Léim ar aghaidh chuig an bpríomhábhar

Dáil Éireann díospóireacht -
Wednesday, 10 Dec 1947

Vol. 109 No. 5

Ceisteanna—Questions. Oral Answers. - Xmas Poultry Gifts.

asked the Minister for Agriculture if he will permit geese and other poultry, exclusive of turkeys, to be sent as gifts to Irish families in England, during the Christmas season.

asked the Minister for Agriculture if, in view of the strong demand to send gift turkeys to relatives in Great Britain, he will now reconsider his attitude towards this matter and allow parents and friends here to send turkeys as gifts to their relations in Great Britain.

asked the Minister for Agriculture if he is aware that, under the gift scheme in operation in Northern Ireland, individuals are permitted to send 28 lb. of poultry, including turkeys, to their friends in Great Britain; and if, in view of such facilities in Northern Ireland, he will consider seeking the co-operation of the British Minister of Food and having similar facilities made available for this country, so that Irish people in Great Britain can receive, for the Christmas season, turkey gifts from their families at home.

asked the Minister for Agriculture if a definite agreement was entered into with the British Government whereby the export of turkeys as Christmas gifts would be prohibited; and if, in view of the hardship which this prohibition entails, he will seek to have it modified or removed at once.

With your permission, a Chinn Comhairle, I propose to answer Questions Nos. 41, 43, 44 and 45 together.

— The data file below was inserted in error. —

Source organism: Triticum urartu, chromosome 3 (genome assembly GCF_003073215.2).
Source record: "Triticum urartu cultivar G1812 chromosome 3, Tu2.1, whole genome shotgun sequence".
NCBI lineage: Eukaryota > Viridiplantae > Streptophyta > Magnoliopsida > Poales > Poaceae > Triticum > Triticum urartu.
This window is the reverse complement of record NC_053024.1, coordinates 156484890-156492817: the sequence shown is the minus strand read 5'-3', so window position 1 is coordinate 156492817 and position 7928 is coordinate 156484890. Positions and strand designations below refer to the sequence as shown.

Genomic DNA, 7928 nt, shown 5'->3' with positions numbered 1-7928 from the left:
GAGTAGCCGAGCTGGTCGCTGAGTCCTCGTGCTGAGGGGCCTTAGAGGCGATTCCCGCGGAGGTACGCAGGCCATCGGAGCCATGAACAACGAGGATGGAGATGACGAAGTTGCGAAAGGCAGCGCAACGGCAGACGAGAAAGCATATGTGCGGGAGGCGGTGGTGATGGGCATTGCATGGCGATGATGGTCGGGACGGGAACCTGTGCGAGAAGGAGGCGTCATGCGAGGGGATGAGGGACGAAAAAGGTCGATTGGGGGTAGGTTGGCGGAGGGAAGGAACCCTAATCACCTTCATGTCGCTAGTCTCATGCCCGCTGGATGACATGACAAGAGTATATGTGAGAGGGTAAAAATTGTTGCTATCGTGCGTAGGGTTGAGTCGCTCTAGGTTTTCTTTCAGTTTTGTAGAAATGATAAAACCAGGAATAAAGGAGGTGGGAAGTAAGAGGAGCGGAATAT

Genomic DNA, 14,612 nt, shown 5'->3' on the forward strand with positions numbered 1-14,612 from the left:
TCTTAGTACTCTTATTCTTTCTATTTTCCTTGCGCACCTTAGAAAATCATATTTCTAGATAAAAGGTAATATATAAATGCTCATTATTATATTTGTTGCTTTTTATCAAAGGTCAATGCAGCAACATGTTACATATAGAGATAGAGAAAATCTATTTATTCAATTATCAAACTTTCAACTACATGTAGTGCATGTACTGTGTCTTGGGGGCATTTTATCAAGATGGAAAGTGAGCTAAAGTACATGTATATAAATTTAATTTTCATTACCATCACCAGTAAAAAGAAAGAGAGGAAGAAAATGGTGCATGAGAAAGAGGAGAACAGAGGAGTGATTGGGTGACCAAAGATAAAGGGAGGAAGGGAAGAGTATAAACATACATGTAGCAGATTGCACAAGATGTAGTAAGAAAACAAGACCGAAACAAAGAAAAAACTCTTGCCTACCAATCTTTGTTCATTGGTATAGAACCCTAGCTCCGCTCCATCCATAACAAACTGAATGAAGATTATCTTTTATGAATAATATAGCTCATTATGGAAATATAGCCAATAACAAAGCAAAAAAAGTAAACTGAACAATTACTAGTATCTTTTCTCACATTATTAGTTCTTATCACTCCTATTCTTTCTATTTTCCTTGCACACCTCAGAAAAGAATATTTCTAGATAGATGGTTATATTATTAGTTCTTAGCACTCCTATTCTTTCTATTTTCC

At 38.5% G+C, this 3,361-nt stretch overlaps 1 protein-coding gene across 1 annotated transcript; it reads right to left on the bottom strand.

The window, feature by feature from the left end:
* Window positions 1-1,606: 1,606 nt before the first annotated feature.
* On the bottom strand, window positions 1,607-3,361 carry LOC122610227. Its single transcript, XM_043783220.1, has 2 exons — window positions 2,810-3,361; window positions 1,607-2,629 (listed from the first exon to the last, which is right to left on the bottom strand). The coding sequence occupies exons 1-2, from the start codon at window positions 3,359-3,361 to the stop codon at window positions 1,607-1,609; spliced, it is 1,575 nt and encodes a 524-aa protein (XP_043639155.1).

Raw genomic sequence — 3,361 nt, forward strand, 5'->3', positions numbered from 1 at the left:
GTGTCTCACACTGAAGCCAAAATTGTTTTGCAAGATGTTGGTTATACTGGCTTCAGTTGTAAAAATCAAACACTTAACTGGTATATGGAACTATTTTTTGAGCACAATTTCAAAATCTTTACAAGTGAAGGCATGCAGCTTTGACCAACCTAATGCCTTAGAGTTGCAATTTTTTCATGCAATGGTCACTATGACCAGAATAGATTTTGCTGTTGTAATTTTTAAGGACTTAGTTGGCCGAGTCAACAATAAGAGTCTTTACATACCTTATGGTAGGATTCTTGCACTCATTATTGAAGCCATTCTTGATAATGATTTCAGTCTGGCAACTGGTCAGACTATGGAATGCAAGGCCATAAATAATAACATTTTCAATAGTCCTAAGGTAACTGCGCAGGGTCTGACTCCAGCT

As regards turkeys I have nothing to add to the reply I gave to Deputy Doyle on 13th November. Licences for the export of other poultry were not given in the past and I am not prepared to alter that practice. I am not familiar with the arrangements regarding the sending of gifts from the Six Counties to Great Britain.

Arising out of the Minister's reply on Question 44, I informed the Minister in my question that the people in Northern Ireland are permitted to send gifts up to 28 lbs. weight of poultry, including turkeys. Will the Minister say for what reason he denies to our people here similar facilities to send turkeys to their friends and relatives in Great Britain? Will the Minister give us some valid reason?

Our grievance against the British Ministry of Food last year was that they were placing us in the same category as other countries in relation to our turkeys. After a complaint on our part they proceeded to mend their hand to some extent. This year my main responsibility was to secure for the producers here parity with the British producer in so far as price is concerned. Having secured that, the British Ministry of Food made the suggestion that we should agree to send our turkeys through their organisation. If I wanted to take up the attitude of members of the Opposition who would like to have their cake and eat it, I could make their case, but I think that attitude would be unreasonable.

Will the Minister relate that to gifts?

Surely it is the British Government who have the right to say whether gifts will come into that country or not?

Is it the policy of the British Government and our Government that our people should be denied privileges that people in Northern Ireland enjoy? Will the Minister relate what he has said to the question of gifts?

It is the policy of this Government, and I think it should be the policy of any sensible person, that when you are selling a commodity and get a price that you think is fair and reasonable, it is surely the right of the person or persons buying that commodity to give some indication of the conditions under which they will receive it.

What has that to do with our people sending gifts to their friends in Great Britain?

The Deputy is not so innocent as not to appreciate the full implications of the gift system. Of course, he thinks that it has some other importance which he is trying to develop here, but the people are too intelligent to fall for that kind of thing.